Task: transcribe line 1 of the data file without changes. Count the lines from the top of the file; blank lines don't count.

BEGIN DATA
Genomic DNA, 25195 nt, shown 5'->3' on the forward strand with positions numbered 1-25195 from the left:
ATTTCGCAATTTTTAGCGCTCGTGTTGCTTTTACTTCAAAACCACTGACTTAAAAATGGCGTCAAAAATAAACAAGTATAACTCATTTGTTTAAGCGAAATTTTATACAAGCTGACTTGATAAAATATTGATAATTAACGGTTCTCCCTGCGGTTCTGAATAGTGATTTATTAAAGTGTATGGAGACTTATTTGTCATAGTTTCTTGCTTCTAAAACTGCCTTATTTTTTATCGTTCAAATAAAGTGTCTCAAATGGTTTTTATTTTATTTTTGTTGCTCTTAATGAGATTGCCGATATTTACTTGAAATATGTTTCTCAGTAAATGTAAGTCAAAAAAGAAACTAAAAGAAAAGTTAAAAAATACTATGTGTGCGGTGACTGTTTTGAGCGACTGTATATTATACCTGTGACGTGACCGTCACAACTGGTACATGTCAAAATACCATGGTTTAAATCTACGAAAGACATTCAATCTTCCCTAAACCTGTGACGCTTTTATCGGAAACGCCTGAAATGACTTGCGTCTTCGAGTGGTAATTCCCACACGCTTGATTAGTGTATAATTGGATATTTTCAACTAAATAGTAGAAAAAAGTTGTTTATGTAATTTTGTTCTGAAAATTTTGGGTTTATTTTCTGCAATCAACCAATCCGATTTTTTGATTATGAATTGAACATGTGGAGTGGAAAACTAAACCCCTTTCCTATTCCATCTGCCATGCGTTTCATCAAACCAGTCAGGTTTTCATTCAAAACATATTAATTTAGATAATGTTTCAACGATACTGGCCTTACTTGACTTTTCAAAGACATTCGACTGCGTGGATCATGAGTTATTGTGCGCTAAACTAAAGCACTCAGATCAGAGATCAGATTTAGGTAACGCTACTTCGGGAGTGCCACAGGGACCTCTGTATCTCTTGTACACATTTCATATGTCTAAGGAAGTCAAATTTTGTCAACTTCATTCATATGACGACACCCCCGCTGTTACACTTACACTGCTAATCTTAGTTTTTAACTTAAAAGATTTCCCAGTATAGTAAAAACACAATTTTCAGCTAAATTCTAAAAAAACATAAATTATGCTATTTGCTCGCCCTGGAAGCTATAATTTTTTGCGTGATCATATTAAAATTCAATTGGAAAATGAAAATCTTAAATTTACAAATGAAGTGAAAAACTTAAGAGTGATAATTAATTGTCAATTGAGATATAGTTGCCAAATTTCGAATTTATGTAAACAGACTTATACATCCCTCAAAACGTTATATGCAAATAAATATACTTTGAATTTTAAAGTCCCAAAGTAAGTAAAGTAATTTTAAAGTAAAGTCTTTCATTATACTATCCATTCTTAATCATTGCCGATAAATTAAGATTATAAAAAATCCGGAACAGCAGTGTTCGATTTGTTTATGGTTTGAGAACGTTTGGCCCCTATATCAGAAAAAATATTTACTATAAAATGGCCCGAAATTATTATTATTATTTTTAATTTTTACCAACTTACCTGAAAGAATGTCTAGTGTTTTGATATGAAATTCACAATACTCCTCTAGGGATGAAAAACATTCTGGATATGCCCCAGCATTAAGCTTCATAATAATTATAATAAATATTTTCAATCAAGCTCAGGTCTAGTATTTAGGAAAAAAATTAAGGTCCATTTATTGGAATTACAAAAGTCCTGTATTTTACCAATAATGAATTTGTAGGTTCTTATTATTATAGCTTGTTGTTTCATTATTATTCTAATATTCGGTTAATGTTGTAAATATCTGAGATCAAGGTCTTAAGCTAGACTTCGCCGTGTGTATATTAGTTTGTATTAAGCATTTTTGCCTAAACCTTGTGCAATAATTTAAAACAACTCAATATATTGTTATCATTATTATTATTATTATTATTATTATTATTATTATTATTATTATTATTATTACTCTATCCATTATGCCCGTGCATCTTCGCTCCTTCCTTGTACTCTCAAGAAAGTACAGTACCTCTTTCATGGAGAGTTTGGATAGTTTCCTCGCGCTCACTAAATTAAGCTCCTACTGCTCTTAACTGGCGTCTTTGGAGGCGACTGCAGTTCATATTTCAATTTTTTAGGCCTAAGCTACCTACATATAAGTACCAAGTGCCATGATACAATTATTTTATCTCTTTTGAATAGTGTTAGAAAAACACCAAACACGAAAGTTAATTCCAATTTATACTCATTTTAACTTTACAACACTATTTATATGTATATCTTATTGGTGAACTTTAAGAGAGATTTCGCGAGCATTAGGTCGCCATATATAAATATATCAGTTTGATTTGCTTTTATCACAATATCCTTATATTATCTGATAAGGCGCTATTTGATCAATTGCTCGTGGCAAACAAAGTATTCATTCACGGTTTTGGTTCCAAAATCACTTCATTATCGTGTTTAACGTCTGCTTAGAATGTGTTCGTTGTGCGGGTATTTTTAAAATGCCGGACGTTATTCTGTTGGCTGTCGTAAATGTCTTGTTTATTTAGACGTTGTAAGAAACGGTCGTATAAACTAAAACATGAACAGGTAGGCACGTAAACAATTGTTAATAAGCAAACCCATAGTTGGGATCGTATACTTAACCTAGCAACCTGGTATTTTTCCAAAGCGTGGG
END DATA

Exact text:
Genomic DNA, 25195 nt, shown 5'->3' on the forward strand with positions numbered 1-25195 from the left: